¶ 7 On April 18, 2011, plaintiff filed her "Motion to Disclose New (f)(3) Standard of Care Witness." Plaintiff alleged the following. She had previously disclosed an esthetician expert witness*fn2 who would testify to her opinion that defendant did not meet the applicable standard of care. Plaintiff's relationship with her expert had broken down to the extent that she could not continue with her as an expert. Plaintiff's medical causation expert*fn3 would remain the same and had been deposed. Plaintiff requested until April 29, 2011, to disclose a new esthetician expert witness.

¶ 8 The same day, the trial court entered an order directing plaintiff to disclose her new expert witness and corresponding report by April 29, 2011, at 4:30 p.m. or plaintiff would be barred from disclosing an esthetician expert.

¶ 9 On April 29, 2011, plaintiff sent a letter to defendant, purporting to enclose the Rule 213(f)(3) report of Pamela Stieber. Plaintiff stated that Stieber had e-mailed the report the night before and that it was therefore unsigned. The report consisted of a letter from Stieber to plaintiff's counsel and an attached one-page document. The letter stated the following. Stieber was an esthetician licensed in the state of Illinois since 2006. She had attended Pivot Point International Academy. She had experience with various skin and facial treatments and techniques, including microdermabrasion, chemical peels, facials, and laser treatments for rosacea, sun damage, acne, wrinkles, and scars.

¶ 10 The one-page document attached to the letter stated that Stieber had reviewed the depositions of plaintiff, Dr. Coe, defendant's spa coordinator and manager, defendant's corporate spa director, and one of defendant's estheticians. She had also reviewed plaintiff's handwritten summary of the incident, photographs of plaintiff, a book entitled Milady's Standard Esthetics Fundamentals Manual, defendant's esthetics training manual, defendant's written discovery responses, material safety data sheets, a "Repechage review summary sheet," and a product ingredient listing sheet. None of these documents were attached to the report, and none are contained in the record.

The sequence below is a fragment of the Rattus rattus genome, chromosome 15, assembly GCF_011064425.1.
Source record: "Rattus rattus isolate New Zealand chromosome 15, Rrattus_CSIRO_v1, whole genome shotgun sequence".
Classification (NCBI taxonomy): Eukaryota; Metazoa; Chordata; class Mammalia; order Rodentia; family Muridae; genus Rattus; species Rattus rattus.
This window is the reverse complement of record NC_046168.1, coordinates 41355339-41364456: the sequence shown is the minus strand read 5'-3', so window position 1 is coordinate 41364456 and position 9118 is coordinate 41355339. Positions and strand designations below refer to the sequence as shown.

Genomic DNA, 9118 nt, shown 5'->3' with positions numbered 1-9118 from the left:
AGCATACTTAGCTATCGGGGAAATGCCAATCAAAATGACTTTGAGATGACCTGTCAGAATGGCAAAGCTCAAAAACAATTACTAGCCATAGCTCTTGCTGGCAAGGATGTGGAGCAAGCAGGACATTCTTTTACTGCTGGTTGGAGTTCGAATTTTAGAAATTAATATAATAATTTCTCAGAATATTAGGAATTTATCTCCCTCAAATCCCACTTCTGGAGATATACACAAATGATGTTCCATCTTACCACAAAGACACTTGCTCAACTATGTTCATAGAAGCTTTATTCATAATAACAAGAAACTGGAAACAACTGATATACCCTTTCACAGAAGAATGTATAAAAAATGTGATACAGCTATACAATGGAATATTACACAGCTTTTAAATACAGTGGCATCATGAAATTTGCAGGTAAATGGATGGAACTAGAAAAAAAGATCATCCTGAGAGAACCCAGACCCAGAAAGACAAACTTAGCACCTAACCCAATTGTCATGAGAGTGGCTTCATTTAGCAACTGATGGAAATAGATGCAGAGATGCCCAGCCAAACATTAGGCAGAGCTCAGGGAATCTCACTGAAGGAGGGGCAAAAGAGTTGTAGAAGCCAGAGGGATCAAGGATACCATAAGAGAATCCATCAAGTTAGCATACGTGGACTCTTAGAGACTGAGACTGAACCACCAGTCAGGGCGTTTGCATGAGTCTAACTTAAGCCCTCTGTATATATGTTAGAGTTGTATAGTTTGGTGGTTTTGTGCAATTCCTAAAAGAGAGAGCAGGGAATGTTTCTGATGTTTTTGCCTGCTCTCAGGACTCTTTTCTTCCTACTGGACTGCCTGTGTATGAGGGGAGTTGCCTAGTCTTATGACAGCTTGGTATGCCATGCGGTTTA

¶ 11 The document then stated the following under the heading "Personal Opinion of Pamela Stieber":

"When [p]laintiff, Virginia Colburn returned for her SECOND treatment on January 13, 2004, with demarcation from treatment dated January 9, 2004, I would have refused to treat Ms. Colburn. Upon reviewing the documents stated above, it is in my opinion when Ms. Colburn returned to Mario Tricoci on January 13, 2004, she should not have been treated. I feel this second treatment to Ms. Colburn, which included a steam treatment, exasperated [sic]her condition. As stated: MILADY'S Standard Esthetics Fundamentals Manual, Part 3 'The Skin Sciences' page 216, under CONTRAINDICATIONS, it states that a skin disorder or skin irritation can all contraindicate a service. Also, contraindications indicator shown in MARIO TRICOCI AESTHETIC TRAINING MANUAL, Facial Training-Sec. 2: Skin Analysis, Part B, Page 1, first bullet point asks:

Question[:] 'Do you use vaporizers'?

Answer: Yes, we do use vaporizers in every Facial Treatment, unless a condition is present in which ...